Laplace–Stieltjes transform

The Laplace–Stieltjes transform, named for Pierre-Simon Laplace and Thomas Joannes Stieltjes, is an integral transform similar to the Laplace transform. For real-valued functions, it is the Laplace transform of a Stieltjes measure, however it is often defined for functions with values in a Banach space. It is useful in a number of areas of mathematics, including functional analysis, and certain areas of theoretical and applied probability.

Real-valued functions

The Laplace–Stieltjes transform of a real-valued function g is given by a Lebesgue–Stieltjes integral of the form

$\int \mathrm {e} ^{-sx}\,dg(x)$ for s a complex number. As with the usual Laplace transform, one gets a slightly different transform depending on the domain of integration, and for the integral to be defined, one also needs to require that g be of bounded variation on the region of integration. The most common are:

• The bilateral (or two-sided) Laplace–Stieltjes transform is given by
$\{{\mathcal {L}}^{*}g\}(s)=\int _{-\infty }^{\infty }\mathrm {e} ^{-sx}\,dg(x).$ • The unilateral (one-sided) Laplace–Stieltjes transform is given by
$\{{\mathcal {L}}^{*}g\}(s)=\int _{0^{-}}^{\infty }\mathrm {e} ^{-sx}\,dg(x).$ where the lower limit 0 means
$\lim _{\varepsilon \to 0^{+}}\int _{-\varepsilon }^{\infty }.$ This is necessary to ensure that the transform captures a possible jump in g(x) at x = 0, as is needed to make sense of the Laplace transform of the Dirac delta function.

The Laplace–Stieltjes transform in the case of a scalar-valued function is thus seen to be a special case of the Laplace transform of a Stieltjes measure. To wit,

${\mathcal {L}}^{*}g={\mathcal {L}}(dg).$ In particular, it shares many properties with the usual Laplace transform. For instance, the convolution theorem holds:

$\{{\mathcal {L}}^{*}(g*h)\}(s)=\{{\mathcal {L}}^{*}g\}(s)\{{\mathcal {L}}^{*}h\}(s).$ Often only real values of the variable s are considered, although if the integral exists as a proper Lebesgue integral for a given real value s = σ, then it also exists for all complex s with re(s) ≥ σ.

The Laplace–Stieltjes transform appears naturally in the following context. If X is a random variable with cumulative distribution function F, then the Laplace–Stieltjes transform is given by the expectation:

$\{{\mathcal {L}}^{*}F\}(s)=\mathrm {E} \left[\mathrm {e} ^{-sX}\right].$ Vector measures

Whereas the Laplace–Stieltjes transform of a real-valued function is a special case of the Laplace transform of a measure applied to the associated Stieltjes measure, the conventional Laplace transform cannot handle vector measures: measures with values in a Banach space. These are, however, important in connection with the study of semigroups that arise in partial differential equations, harmonic analysis, and probability theory. The most important semigroups are, respectively, the heat semigroup, Riemann-Liouville semigroup, and Brownian motion and other infinitely divisible processes.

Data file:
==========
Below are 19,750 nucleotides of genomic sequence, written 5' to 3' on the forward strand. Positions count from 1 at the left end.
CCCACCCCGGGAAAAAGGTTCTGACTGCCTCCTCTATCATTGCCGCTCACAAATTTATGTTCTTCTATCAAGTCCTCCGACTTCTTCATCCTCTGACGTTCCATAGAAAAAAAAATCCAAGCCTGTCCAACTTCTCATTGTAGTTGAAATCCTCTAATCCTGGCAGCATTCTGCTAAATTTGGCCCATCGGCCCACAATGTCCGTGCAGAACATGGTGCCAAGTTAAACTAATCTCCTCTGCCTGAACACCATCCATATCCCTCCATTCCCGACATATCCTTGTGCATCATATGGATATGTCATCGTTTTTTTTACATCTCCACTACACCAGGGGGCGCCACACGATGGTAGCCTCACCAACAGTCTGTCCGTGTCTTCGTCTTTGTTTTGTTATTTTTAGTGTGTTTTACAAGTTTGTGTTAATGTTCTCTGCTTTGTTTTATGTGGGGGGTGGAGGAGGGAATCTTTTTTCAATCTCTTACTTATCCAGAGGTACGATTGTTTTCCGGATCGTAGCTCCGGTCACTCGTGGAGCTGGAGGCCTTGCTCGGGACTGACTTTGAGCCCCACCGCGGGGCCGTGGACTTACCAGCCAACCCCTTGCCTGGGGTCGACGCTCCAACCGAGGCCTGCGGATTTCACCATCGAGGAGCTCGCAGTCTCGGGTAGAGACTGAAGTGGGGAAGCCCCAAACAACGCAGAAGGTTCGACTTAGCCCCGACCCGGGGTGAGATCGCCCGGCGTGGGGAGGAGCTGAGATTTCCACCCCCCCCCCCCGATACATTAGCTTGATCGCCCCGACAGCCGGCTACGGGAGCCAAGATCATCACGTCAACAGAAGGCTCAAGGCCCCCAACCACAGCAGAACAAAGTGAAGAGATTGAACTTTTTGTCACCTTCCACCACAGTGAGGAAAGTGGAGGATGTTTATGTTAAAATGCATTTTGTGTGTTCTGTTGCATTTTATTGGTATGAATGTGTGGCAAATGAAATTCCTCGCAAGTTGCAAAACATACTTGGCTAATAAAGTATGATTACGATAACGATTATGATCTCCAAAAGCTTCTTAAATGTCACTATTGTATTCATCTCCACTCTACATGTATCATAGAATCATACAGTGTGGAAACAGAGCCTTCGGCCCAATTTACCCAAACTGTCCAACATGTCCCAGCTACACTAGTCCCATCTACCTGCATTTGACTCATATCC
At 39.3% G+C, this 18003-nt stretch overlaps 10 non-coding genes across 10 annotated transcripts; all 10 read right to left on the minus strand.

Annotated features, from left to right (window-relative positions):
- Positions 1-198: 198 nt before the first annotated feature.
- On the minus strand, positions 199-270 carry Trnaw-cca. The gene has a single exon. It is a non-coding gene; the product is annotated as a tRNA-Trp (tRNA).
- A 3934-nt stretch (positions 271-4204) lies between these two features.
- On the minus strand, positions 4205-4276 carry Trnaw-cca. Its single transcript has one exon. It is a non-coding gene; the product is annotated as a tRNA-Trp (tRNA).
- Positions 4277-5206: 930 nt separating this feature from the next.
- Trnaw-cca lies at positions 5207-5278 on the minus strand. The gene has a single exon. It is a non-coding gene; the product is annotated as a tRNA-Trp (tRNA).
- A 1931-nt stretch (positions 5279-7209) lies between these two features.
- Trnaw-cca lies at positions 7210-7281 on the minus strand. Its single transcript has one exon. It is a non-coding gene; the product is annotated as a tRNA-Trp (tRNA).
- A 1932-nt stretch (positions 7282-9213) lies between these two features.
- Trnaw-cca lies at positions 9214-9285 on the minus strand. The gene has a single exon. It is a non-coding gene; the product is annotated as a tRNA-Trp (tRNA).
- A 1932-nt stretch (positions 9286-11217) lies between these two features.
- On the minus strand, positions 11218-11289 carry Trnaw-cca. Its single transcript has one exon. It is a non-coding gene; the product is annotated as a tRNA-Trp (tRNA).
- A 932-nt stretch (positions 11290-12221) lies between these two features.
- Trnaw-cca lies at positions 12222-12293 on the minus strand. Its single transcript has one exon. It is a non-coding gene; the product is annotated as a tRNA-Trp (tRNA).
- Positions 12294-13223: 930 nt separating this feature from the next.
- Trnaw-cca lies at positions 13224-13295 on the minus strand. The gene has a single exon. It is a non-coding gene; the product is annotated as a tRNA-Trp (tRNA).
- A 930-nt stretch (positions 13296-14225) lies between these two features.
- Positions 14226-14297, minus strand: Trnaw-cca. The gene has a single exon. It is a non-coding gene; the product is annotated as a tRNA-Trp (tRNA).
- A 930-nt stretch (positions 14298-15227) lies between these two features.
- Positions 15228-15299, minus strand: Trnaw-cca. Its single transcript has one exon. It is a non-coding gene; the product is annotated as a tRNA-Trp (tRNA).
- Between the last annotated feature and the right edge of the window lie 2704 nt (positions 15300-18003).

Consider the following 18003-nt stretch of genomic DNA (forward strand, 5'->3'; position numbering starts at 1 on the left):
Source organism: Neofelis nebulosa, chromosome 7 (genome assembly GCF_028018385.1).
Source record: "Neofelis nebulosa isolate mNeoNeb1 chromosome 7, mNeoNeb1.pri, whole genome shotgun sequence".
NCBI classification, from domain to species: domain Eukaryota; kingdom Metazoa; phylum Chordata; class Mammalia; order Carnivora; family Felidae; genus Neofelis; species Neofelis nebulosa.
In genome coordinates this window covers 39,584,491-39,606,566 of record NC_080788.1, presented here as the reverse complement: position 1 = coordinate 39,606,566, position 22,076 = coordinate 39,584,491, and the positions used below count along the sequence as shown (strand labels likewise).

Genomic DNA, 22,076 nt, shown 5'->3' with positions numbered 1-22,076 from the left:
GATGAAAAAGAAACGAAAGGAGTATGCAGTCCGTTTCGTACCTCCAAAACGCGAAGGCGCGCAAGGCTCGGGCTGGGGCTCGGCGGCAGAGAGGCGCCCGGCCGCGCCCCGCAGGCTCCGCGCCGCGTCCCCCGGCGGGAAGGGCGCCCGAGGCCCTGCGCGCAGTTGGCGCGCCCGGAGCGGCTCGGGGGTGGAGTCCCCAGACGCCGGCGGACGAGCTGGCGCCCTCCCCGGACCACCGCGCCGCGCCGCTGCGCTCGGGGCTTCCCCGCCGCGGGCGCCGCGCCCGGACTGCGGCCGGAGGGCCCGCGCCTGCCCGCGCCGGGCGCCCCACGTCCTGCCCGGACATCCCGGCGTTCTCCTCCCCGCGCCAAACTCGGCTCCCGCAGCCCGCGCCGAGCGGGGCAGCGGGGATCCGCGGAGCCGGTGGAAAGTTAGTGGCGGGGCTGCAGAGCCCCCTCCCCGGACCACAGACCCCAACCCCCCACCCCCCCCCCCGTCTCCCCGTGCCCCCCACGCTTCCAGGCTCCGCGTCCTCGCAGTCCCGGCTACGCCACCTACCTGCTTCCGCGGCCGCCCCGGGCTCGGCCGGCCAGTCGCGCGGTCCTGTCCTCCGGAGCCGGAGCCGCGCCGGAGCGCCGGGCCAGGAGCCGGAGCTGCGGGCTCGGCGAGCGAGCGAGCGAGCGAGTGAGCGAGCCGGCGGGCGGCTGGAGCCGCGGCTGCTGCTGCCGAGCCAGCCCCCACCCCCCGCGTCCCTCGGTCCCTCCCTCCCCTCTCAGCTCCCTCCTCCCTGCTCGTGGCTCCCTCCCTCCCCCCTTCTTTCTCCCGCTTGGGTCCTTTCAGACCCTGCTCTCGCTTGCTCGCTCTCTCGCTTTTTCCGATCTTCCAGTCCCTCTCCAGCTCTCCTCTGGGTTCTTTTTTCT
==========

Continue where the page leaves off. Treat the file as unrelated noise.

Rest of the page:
Let g be a function from [0,∞) to a Banach space X of strongly bounded variation over every finite interval. This means that, for every fixed subinterval [0,T] one has

$\sup \sum _{i}\|g(t_{i})-g(t_{i+1})\|_{X}<\infty$ where the supremum is taken over all partitions of [0,T]

$0=t_{0} The Stieltjes integral with respect to the vector measure dg

$\int _{0}^{T}e^{-st}dg(t)$ is defined as a Riemann–Stieltjes integral. Indeed, if π is the tagged partition of the interval [0,T] with subdivision 0 = t0t1 ≤ ... ≤ tn = T, distinguished points τi∈ [ti,ti+1] and mesh size |π| = max|ti− ti+1|, the Riemann–Stieltjes integral is defined as the value of the limit

$\lim _{|\pi |\to 0}\sum _{i=0}^{n-1}e^{-s\tau _{i}}[g(t_{i+1})-g(t_{i})]$ taken in the topology on X. The hypothesis of strong bounded variation guarantees convergence.

If in the topology of X the limit

$\lim _{T\to \infty }\int _{0}^{T}e^{-st}dg(t)$ exists, then the value of this limit is the Laplace–Stieltjes transform of g.

Related transforms

The Laplace–Stieltjes transform is closely related to other integral transforms, including the Fourier transform and the Laplace transform. In particular, note the following:

• If g has derivative g' then the Laplace–Stieltjes transform of g is the Laplace transform of g' .
$\{{\mathcal {L}}^{*}g\}(s)=\{{\mathcal {L}}g'\}(s),$ • We can obtain the Fourier–Stieltjes transform of g (and, by the above note, the Fourier transform of g' ) by
$\{{\mathcal {F}}^{*}g\}(s)=\{{\mathcal {L}}^{*}g\}(\mathrm {i} s),\quad s\in \mathbb {R} .$ Probability distributions

If X is a continuous random variable with cumulative distribution function F(t) then moments of X can be computed using

$\operatorname {E} [X^{n}]=(-1)^{n}\left.{\frac {{\text{d}}^{n}\{{\mathcal {L}}^{*}F\}(s)}{{\text{d}}s^{n}}}\right|_{s=0}.$ Exponential distribution

For an exponentially distributed random variable Y with rate parameter λ the LST is,

${\tilde {Y}}(s)=\{{\mathcal {L}}^{*}F_{Y}\}(s)=\int _{0}^{\infty }e^{-st}\lambda e^{-\lambda t}dt={\frac {\lambda }{\lambda +s}}$ from which the first three moments can be computed as 1/λ, 2/λ2 and 6/λ3.

Erlang distribution

For Z with Erlang distribution (which is the sum of n exponential distributions) we use the fact that the probability distribution of the sum of independent random variables is equal to the convolution of their probability distributions. So if

$Z=Y_{1}+Y_{2}+\ldots +Y_{n}$ with the Yi independent then

${\tilde {Z}}(s)={\tilde {Y}}_{1}(s)\cdot {\tilde {Y}}_{2}(s)\cdot \cdots \cdot {\tilde {Y}}_{n}(s)$ therefore in the case where Z has an Erlang distribution,

${\tilde {Z}}(s)=\left({\frac {\lambda }{\lambda +s}}\right)^{n}.$ Uniform distribution

For U with uniform distribution on the interval (a,b), the transform is given by

${\tilde {U}}(s)=\int _{a}^{b}e^{-st}{\frac {1}{b-a}}{\text{d}}t={\frac {e^{-sa}-e^{-sb}}{s(b-a)}}.$